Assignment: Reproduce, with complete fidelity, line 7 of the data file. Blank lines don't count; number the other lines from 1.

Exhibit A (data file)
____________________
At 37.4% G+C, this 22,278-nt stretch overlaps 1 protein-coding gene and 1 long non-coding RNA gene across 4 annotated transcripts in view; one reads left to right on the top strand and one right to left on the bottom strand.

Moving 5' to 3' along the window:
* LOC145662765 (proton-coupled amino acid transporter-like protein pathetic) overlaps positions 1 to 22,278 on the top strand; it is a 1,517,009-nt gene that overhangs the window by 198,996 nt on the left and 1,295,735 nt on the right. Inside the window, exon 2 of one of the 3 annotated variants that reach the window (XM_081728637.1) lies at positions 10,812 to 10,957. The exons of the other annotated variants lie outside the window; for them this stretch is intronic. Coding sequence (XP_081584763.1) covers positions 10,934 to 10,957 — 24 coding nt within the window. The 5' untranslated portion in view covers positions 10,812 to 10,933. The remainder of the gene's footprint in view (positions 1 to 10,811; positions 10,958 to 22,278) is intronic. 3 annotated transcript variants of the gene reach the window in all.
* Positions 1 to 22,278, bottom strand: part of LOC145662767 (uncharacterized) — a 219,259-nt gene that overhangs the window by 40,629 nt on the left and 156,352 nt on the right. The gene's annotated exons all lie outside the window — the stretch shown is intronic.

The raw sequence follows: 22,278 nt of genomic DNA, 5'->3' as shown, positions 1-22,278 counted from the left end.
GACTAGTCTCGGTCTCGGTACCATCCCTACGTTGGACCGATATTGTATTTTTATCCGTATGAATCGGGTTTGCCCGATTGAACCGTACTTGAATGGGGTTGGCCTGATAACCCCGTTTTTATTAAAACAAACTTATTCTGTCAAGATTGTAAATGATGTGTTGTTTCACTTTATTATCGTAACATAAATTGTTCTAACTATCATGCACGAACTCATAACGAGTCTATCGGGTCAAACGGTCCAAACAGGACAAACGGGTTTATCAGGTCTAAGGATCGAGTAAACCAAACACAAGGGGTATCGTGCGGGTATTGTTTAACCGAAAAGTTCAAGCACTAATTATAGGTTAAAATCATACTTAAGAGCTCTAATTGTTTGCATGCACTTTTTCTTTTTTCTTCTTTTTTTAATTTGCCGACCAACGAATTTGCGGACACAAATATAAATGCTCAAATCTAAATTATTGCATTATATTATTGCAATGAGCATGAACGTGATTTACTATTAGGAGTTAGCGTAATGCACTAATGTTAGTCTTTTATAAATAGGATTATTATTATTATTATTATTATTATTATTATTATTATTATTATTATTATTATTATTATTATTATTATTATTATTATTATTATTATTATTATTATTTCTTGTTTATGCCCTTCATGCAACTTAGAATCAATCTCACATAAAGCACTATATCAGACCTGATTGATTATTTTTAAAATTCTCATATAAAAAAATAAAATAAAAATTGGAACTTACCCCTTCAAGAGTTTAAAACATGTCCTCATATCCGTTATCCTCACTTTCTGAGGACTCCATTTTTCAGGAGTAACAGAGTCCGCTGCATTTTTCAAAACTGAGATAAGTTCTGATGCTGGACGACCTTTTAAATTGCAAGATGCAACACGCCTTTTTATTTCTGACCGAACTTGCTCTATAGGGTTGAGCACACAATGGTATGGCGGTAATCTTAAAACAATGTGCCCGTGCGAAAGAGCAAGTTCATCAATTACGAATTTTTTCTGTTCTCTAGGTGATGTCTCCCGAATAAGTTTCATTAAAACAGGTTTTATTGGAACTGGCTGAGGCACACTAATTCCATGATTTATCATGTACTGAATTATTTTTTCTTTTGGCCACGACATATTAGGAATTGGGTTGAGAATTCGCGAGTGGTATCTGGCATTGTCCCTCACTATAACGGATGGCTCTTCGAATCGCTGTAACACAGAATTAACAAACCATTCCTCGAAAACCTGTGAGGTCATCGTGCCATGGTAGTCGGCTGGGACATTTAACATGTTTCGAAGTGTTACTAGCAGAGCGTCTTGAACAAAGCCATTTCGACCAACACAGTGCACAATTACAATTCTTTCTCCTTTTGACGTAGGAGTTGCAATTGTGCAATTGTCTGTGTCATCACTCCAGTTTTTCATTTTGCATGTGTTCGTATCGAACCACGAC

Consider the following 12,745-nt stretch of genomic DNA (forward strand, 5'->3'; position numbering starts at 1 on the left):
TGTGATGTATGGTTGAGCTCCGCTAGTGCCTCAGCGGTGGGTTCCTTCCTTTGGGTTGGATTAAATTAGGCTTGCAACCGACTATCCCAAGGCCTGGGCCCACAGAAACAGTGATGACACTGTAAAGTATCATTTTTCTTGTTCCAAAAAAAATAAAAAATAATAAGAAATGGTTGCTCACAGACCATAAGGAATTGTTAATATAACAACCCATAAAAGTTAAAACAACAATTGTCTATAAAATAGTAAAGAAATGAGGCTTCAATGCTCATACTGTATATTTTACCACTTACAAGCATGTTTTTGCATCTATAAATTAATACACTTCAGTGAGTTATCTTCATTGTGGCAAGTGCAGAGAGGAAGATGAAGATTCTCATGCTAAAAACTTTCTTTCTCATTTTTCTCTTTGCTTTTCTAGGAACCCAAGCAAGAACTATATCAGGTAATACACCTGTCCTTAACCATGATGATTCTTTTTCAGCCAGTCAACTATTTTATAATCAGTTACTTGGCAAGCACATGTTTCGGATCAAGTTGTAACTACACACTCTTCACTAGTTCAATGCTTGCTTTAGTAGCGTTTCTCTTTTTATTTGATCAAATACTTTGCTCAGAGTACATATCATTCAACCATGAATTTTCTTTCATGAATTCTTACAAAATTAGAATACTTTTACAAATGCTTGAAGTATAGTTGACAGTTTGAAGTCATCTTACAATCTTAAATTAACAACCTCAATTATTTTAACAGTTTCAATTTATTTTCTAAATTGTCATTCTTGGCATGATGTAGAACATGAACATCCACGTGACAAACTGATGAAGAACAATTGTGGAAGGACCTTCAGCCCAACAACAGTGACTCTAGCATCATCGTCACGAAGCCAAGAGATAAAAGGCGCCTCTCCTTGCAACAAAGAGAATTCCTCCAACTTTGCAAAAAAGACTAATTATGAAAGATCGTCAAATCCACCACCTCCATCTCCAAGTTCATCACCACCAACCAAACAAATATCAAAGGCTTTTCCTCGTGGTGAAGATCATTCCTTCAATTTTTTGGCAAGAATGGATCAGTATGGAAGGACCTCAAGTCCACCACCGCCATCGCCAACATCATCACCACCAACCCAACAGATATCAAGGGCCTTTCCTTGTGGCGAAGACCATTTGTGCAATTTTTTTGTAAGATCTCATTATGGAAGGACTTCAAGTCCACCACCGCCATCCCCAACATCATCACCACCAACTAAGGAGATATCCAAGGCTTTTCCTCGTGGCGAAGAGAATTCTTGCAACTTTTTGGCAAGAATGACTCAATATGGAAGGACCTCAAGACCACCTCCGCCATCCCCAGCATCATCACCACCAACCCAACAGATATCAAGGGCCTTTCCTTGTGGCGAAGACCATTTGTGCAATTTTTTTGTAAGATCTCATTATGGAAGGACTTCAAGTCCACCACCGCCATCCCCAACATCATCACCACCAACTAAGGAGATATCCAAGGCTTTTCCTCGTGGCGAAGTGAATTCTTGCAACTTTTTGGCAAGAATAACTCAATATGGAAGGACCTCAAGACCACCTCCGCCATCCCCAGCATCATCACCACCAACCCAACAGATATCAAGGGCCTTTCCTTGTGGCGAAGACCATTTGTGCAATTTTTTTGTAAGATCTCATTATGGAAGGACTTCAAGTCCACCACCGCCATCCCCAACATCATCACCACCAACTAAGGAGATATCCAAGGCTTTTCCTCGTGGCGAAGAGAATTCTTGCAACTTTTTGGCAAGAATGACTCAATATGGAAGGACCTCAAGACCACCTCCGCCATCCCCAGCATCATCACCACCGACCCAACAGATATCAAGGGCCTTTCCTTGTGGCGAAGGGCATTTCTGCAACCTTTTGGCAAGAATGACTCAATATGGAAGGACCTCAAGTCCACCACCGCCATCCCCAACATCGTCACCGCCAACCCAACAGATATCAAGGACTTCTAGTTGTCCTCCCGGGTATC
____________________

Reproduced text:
Consider the following 12,745-nt stretch of genomic DNA (forward strand, 5'->3'; position numbering starts at 1 on the left):